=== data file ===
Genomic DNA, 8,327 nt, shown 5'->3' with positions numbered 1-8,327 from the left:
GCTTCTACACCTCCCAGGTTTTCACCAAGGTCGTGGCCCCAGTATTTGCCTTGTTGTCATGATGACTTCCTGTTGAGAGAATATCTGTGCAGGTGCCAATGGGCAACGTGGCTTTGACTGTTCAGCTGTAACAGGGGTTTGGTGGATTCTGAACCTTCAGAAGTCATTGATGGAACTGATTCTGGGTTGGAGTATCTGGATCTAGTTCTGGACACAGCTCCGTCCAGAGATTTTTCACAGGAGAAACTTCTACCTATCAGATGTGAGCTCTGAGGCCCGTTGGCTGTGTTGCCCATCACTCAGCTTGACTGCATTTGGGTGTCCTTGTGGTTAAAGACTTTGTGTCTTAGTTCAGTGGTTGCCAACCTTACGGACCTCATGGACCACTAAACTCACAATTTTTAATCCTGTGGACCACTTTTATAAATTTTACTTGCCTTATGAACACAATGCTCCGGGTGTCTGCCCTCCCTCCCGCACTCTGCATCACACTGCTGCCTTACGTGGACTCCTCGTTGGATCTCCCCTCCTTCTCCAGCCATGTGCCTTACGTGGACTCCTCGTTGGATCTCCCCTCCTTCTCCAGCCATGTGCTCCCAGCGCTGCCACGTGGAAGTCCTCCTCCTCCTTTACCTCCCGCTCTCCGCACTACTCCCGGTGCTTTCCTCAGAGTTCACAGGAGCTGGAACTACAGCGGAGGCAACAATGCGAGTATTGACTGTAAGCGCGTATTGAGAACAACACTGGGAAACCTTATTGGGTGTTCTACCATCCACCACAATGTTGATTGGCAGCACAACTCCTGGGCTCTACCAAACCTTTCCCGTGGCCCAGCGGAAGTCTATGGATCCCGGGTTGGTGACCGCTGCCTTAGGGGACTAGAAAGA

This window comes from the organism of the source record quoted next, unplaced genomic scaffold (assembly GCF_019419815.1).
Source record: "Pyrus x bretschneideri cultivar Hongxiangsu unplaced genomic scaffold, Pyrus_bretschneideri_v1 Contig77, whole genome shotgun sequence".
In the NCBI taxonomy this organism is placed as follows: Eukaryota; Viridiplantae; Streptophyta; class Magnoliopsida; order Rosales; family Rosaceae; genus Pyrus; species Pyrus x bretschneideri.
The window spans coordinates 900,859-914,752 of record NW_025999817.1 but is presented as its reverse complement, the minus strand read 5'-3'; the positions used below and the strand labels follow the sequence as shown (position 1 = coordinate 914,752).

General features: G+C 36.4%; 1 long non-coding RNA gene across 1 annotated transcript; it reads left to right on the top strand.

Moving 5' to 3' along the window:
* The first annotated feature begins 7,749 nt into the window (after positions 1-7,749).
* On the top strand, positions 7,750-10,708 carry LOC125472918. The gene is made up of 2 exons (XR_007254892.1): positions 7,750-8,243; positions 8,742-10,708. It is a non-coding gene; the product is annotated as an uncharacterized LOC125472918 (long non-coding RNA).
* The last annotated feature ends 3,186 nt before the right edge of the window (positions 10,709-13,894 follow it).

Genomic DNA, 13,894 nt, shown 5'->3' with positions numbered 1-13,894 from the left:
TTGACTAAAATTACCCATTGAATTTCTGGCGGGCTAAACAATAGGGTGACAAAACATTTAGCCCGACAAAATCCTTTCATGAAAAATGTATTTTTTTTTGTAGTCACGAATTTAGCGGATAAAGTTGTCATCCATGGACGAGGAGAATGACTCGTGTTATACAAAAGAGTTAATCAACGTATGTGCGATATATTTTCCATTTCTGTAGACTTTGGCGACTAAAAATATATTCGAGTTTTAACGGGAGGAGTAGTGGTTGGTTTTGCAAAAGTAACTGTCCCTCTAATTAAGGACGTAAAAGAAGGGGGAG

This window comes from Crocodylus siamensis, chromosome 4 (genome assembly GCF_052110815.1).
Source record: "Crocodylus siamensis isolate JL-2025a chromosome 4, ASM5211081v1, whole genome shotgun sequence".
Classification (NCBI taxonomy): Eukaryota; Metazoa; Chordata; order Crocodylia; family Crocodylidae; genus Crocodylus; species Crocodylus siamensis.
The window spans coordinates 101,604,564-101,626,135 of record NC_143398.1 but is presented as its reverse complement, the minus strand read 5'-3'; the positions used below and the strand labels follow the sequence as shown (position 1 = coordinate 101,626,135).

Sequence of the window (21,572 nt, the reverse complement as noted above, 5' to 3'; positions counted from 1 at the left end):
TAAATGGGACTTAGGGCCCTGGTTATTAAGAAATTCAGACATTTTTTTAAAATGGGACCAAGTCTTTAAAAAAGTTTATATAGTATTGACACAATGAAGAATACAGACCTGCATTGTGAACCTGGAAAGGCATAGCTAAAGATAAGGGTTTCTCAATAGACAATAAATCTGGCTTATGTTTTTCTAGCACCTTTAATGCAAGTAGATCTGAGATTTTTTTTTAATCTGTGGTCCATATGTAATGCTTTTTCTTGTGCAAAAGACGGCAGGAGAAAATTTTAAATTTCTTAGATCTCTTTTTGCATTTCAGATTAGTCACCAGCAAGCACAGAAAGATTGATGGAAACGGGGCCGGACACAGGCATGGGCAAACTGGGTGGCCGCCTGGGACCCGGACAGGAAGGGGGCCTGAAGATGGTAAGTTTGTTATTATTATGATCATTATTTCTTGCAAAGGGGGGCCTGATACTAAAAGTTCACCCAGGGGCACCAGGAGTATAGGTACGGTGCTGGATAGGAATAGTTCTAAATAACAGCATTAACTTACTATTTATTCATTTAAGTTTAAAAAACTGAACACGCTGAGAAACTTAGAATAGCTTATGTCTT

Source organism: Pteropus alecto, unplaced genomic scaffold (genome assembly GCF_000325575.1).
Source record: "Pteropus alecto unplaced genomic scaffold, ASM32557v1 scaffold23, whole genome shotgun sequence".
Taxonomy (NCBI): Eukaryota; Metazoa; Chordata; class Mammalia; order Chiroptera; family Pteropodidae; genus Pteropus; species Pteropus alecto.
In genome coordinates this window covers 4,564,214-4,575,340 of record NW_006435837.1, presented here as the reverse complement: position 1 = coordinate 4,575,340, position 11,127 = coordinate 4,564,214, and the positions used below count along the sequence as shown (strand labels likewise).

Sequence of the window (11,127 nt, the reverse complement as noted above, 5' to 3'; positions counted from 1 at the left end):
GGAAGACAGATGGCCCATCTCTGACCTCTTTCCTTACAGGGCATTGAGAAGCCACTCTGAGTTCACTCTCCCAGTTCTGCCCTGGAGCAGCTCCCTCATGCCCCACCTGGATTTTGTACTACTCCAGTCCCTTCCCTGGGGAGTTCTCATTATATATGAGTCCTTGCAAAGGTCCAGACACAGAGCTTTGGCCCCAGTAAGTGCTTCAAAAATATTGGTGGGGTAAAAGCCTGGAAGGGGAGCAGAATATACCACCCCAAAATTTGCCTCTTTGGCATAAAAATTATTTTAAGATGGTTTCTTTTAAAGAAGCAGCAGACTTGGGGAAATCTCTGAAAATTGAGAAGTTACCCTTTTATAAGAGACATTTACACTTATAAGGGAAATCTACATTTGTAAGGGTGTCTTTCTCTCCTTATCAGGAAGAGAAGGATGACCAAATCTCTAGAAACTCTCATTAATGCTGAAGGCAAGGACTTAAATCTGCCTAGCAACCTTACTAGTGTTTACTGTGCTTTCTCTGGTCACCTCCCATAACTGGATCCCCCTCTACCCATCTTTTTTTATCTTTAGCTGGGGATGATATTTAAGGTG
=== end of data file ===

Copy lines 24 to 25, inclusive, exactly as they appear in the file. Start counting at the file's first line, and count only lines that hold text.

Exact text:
Sequence of the window (11,127 nt, the reverse complement as noted above, 5' to 3'; positions counted from 1 at the left end):
GGAAGACAGATGGCCCATCTCTGACCTCTTTCCTTACAGGGCATTGAGAAGCCACTCTGAGTTCACTCTCCCAGTTCTGCCCTGGAGCAGCTCCCTCATGCCCCACCTGGATTTTGTACTACTCCAGTCCCTTCCCTGGGGAGTTCTCATTATATATGAGTCCTTGCAAAGGTCCAGACACAGAGCTTTGGCCCCAGTAAGTGCTTCAAAAATATTGGTGGGGTAAAAGCCTGGAAGGGGAGCAGAATATACCACCCCAAAATTTGCCTCTTTGGCATAAAAATTATTTTAAGATGGTTTCTTTTAAAGAAGCAGCAGACTTGGGGAAATCTCTGAAAATTGAGAAGTTACCCTTTTATAAGAGACATTTACACTTATAAGGGAAATCTACATTTGTAAGGGTGTCTTTCTCTCCTTATCAGGAAGAGAAGGATGACCAAATCTCTAGAAACTCTCATTAATGCTGAAGGCAAGGACTTAAATCTGCCTAGCAACCTTACTAGTGTTTACTGTGCTTTCTCTGGTCACCTCCCATAACTGGATCCCCCTCTACCCATCTTTTTTTATCTTTAGCTGGGGATGATATTTAAGGTG